Court Opinions

Format: 10/14/2019
Format: 10/14/2019
Melanie Lemon v. Williamson County Schools, Et Al.
M2018-01878-COA-R3-CV
Authoring Judge: Presiding Judge Frank G. Clement, Jr.
Trial Court Judge: Judge Joseph A. Woodruff

The plaintiff, a former tenured schoolteacher, sued the Williamson County Board of Education and three administrators alleging that she was forced to resign after the defendants “bullied, stalked, intimidated, and defamed” her during the 2015–2016 school year. She asserted claims for wrongful termination, breach of contract, negligence, intentional infliction of emotional distress, and negligent infliction of emotional distress. The trial court dismissed all of the claims asserted in the original complaint pursuant to Tenn. R. Civ. P. 12.02(6) for failure to state a claim upon which relief could be granted but permitted the plaintiff to file an amended complaint to revise and restate her claims for breach of contract and intentional infliction of emotional distress. Following discovery, the court summarily dismissed the two remaining claims as asserted in the amended complaint. On appeal, the plaintiff challenges the Tenn. R. Civ. P. 12.02(6) dismissal of her wrongful termination and negligence claims, and the summary dismissal of her claims for breach of contract and intentional infliction of emotional distress. We affirm the trial court’s determination the plaintiff’s negligence and intentional infliction of emotional distress claims are barred by the Governmental Tort Liability Act and Teachers’ Tenure Act, respectively. We have also determined that the plaintiff failed to produce evidence of a compensable injury in her claim for breach of contract. As for the plaintiff’s claim of wrongful termination, we respectfully disagree with the trial court’s determination that the doctrine of constructive discharge is inapplicable to wrongful termination claims under the Teachers’ Tenure Act. Therefore, we reverse the dismissal of the plaintiff’s wrongful termination claim and remand this claim for further proceedings. We affirm the trial court in all other respects.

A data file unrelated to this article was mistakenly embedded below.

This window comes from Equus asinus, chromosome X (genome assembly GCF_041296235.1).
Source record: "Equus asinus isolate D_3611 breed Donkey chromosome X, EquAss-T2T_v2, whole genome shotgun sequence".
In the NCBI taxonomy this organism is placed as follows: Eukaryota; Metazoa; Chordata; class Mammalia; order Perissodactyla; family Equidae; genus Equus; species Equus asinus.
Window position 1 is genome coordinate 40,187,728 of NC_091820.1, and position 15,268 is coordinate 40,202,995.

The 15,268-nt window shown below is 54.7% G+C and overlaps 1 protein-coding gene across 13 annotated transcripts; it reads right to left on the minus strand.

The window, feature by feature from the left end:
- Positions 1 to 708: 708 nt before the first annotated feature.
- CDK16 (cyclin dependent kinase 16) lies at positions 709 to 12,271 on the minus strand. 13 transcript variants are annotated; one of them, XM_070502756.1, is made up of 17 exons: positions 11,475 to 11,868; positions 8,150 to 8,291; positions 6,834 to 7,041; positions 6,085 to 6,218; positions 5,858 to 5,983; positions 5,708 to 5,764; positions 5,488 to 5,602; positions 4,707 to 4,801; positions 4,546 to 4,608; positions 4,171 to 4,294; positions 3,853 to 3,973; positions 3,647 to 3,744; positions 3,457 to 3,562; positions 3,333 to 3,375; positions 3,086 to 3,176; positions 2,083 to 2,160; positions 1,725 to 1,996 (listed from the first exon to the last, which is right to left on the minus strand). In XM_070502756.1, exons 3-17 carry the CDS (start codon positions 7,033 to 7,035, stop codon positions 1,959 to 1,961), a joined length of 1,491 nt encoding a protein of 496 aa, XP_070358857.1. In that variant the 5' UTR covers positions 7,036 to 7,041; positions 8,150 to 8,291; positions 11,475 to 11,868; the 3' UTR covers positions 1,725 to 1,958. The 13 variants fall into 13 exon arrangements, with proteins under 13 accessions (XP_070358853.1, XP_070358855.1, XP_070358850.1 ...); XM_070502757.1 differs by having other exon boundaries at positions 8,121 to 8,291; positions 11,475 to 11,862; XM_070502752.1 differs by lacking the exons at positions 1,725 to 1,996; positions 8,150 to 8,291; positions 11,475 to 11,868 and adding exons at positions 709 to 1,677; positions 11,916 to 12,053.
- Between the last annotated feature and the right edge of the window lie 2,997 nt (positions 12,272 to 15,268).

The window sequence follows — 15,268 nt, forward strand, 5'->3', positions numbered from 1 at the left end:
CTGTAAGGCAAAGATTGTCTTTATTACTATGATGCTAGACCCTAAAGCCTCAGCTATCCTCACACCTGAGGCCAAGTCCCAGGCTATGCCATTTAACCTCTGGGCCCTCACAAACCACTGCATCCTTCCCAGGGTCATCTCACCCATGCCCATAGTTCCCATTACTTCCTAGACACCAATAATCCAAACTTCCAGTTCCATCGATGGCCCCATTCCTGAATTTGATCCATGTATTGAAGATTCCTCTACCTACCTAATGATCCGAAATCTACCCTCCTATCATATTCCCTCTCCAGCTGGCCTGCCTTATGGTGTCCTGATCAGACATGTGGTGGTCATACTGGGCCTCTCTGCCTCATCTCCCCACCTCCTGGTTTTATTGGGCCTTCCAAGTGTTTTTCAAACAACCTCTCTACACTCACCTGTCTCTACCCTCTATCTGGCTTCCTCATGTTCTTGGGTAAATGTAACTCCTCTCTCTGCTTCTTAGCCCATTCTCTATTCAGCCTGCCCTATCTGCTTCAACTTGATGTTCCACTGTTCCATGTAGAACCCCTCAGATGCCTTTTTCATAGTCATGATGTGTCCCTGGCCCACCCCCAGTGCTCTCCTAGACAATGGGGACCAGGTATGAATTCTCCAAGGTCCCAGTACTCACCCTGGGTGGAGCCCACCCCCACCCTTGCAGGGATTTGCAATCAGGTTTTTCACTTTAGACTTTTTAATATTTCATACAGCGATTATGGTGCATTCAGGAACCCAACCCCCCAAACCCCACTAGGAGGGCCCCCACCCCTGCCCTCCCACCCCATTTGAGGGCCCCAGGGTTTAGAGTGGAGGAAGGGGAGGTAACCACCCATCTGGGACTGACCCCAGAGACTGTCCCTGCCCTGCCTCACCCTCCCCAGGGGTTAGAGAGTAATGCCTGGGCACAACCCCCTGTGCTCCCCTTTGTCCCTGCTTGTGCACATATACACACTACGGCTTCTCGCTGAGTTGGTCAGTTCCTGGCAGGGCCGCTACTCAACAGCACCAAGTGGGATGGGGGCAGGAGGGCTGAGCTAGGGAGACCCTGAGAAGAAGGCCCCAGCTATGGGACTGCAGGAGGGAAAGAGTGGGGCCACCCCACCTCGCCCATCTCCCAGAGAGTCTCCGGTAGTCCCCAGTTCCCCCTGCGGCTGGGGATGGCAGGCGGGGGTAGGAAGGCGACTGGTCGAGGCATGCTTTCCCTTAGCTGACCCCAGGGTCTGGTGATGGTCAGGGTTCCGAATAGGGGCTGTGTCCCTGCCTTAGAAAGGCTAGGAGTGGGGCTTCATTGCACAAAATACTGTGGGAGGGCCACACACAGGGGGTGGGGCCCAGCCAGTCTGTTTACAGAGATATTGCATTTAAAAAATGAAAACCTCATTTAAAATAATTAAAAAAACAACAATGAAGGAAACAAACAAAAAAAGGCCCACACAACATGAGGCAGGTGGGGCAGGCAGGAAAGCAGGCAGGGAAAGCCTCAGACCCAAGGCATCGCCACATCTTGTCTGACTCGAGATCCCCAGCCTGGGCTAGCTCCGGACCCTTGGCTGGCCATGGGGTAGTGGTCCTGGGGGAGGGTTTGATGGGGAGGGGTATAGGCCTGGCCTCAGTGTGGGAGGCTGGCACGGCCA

Williamson County Court of Appeals 09/23/19
Kendall Joy v. State of Tennessee
W2019-00100-CCA-R3-ECN
Authoring Judge: Judge J. Ross Dyer
Trial Court Judge: Judge J. Robert Carter, Jr.

The petitioner, Kendall Joy, appeals from the denial of his petition for writ of error coram nobis by the Shelby County Criminal Court. The petitioner argues his Fourth Amendment rights were violated, and he was denied the effective assistance of counsel. After our review, we affirm the denial of the petition.

Shelby County Court of Criminal Appeals 09/20/19
Deangelo Norton v. State of Tennessee
W2018-01420-CCA-R3-PC
Authoring Judge: Judge J. Ross Dyer
Trial Court Judge: Judge J. Robert Carter, Jr.

The petitioner, Deangelo Norton, appeals the denial of his post-conviction petition, arguing the post-conviction court erred in finding he received effective assistance of counsel at trial. After our review of the record, briefs, and applicable law, we affirm the denial of the petition.

Shelby County Court of Criminal Appeals 09/20/19
Jeremy P. Duncan v. State of Tennessee
W2019-00021-CCA-R3-PC
Authoring Judge: Judge Robert W. Wedemeyer
Trial Court Judge: Judge Roy B. Morgan, Jr.